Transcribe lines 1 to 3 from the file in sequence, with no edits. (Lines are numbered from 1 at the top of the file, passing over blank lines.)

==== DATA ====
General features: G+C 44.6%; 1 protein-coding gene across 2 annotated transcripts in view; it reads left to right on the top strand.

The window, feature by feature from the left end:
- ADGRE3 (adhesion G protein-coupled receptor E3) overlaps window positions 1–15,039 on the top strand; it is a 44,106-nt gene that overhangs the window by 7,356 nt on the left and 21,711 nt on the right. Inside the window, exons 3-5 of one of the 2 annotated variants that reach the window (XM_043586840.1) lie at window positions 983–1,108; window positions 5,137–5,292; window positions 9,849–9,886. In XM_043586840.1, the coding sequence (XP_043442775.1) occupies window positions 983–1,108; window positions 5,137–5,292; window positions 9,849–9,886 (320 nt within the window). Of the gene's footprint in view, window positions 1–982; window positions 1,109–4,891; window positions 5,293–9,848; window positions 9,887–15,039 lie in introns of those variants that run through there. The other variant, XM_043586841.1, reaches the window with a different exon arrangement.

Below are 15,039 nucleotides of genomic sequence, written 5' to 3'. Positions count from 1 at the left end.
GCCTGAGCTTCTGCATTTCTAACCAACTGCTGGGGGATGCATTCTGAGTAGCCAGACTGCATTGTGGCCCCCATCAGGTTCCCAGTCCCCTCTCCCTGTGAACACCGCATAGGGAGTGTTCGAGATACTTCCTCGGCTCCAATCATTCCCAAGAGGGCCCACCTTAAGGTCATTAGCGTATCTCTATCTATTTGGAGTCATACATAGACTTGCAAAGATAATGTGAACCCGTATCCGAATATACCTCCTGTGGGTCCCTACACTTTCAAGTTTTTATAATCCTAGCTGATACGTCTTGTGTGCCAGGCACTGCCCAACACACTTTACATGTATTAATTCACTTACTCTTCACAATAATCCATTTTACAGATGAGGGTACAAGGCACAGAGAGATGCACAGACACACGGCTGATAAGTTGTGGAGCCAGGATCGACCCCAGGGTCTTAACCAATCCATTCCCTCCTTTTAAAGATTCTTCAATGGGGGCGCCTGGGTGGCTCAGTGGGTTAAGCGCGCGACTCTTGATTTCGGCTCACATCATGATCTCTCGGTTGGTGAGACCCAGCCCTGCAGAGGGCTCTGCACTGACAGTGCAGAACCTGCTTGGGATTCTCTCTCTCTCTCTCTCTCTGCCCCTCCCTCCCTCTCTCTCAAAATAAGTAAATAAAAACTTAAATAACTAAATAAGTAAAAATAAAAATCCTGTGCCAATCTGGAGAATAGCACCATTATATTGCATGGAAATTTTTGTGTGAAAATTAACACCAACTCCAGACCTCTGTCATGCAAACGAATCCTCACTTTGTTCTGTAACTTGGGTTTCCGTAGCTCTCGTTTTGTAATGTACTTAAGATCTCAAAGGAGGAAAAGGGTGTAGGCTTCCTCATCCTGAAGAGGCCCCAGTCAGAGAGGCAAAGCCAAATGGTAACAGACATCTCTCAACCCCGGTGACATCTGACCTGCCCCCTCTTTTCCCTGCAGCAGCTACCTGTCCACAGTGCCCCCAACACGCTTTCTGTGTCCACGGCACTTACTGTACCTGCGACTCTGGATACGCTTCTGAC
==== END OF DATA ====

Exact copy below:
General features: G+C 44.6%; 1 protein-coding gene across 2 annotated transcripts in view; it reads left to right on the top strand.

The window, feature by feature from the left end:
- ADGRE3 (adhesion G protein-coupled receptor E3) overlaps window positions 1–15,039 on the top strand; it is a 44,106-nt gene that overhangs the window by 7,356 nt on the left and 21,711 nt on the right. Inside the window, exons 3-5 of one of the 2 annotated variants that reach the window (XM_043586840.1) lie at window positions 983–1,108; window positions 5,137–5,292; window positions 9,849–9,886. In XM_043586840.1, the coding sequence (XP_043442775.1) occupies window positions 983–1,108; window positions 5,137–5,292; window positions 9,849–9,886 (320 nt within the window). Of the gene's footprint in view, window positions 1–982; window positions 1,109–4,891; window positions 5,293–9,848; window positions 9,887–15,039 lie in introns of those variants that run through there. The other variant, XM_043586841.1, reaches the window with a different exon arrangement.